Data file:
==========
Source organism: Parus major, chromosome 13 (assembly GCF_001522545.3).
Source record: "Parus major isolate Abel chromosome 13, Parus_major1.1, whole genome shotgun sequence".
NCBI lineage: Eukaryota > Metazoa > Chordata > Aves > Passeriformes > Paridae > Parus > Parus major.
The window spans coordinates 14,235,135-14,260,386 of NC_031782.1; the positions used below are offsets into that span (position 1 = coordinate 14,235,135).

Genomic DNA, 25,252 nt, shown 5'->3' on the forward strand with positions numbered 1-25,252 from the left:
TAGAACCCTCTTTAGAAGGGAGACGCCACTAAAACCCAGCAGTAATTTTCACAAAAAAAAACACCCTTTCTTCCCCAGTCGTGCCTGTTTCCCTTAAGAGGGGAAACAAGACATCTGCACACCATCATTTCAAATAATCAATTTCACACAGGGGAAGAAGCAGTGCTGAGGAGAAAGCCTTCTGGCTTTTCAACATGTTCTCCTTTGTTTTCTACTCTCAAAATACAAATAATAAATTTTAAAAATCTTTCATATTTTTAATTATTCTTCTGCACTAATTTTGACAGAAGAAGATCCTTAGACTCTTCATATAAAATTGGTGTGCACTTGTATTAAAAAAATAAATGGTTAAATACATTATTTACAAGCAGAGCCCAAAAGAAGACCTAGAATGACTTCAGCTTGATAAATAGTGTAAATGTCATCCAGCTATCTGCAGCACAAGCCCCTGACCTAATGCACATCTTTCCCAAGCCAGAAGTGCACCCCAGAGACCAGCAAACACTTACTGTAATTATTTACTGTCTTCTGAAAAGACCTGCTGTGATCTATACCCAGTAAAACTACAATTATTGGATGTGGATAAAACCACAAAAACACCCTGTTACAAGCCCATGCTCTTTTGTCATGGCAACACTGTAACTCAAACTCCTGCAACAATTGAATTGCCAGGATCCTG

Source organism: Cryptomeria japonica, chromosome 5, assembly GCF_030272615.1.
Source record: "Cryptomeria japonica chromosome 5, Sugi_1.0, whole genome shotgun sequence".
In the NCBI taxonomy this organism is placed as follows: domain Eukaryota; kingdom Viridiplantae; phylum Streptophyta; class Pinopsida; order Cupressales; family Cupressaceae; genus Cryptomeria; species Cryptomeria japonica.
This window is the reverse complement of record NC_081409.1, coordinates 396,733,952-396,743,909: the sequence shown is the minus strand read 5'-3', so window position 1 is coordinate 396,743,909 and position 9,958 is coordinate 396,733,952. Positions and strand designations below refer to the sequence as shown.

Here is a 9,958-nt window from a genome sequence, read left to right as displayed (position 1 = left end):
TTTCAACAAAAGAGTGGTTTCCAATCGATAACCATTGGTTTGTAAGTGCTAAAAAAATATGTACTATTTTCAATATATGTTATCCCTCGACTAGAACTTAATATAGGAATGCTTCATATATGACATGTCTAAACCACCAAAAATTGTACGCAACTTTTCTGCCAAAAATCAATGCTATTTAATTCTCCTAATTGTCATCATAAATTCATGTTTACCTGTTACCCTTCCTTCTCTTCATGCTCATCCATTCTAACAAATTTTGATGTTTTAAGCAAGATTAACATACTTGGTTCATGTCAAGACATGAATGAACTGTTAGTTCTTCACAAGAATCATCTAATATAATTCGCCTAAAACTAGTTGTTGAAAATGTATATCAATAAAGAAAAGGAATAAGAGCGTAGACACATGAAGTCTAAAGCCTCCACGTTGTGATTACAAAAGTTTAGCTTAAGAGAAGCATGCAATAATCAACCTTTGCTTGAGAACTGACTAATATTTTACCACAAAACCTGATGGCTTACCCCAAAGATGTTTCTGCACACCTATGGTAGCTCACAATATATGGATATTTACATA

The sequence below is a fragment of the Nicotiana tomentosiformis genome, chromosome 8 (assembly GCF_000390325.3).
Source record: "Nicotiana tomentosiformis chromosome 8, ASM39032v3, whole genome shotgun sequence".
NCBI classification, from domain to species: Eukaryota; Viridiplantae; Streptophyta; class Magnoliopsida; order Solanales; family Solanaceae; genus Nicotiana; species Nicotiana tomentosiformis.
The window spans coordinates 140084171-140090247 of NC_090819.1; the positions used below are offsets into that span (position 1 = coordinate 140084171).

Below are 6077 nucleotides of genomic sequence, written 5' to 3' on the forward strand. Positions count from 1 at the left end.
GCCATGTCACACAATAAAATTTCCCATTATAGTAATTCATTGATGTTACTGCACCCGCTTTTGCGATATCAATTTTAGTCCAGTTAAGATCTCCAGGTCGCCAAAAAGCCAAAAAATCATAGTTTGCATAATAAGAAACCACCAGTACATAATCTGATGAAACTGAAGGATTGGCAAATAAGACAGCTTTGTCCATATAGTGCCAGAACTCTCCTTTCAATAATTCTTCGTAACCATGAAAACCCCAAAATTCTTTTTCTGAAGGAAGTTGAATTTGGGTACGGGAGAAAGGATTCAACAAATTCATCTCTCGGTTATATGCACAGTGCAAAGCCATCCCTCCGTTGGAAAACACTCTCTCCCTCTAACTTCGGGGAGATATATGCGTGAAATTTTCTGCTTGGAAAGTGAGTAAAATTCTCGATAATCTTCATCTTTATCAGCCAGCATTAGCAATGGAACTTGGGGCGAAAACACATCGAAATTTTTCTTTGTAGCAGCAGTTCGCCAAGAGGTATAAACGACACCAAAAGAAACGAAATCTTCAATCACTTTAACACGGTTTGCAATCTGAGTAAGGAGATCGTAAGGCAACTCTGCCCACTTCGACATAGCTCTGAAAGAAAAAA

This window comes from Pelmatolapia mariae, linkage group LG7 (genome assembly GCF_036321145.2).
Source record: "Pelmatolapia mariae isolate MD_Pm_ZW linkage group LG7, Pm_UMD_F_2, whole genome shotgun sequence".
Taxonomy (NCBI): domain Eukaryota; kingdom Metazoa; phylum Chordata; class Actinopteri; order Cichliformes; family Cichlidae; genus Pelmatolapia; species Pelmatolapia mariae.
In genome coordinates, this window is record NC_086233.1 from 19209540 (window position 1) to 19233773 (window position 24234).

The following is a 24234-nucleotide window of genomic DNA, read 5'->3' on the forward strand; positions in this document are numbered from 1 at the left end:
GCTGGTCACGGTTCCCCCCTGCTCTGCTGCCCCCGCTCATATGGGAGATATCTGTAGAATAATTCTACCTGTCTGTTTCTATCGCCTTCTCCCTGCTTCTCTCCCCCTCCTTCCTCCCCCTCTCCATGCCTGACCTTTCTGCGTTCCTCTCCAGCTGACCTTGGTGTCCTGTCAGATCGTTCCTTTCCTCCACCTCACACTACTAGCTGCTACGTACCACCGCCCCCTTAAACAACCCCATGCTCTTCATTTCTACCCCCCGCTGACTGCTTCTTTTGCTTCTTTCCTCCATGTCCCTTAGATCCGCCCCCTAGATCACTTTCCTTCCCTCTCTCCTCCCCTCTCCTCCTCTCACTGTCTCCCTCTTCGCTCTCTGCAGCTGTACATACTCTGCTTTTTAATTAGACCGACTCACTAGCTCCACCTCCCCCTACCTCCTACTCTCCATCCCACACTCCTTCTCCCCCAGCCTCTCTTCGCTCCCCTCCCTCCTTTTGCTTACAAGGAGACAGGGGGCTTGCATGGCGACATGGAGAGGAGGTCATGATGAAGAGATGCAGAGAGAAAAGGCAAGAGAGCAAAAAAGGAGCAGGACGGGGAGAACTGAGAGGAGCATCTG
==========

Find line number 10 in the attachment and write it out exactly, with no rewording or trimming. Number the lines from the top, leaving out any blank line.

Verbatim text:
This window is the reverse complement of record NC_081409.1, coordinates 396,733,952-396,743,909: the sequence shown is the minus strand read 5'-3', so window position 1 is coordinate 396,743,909 and position 9,958 is coordinate 396,733,952. Positions and strand designations below refer to the sequence as shown.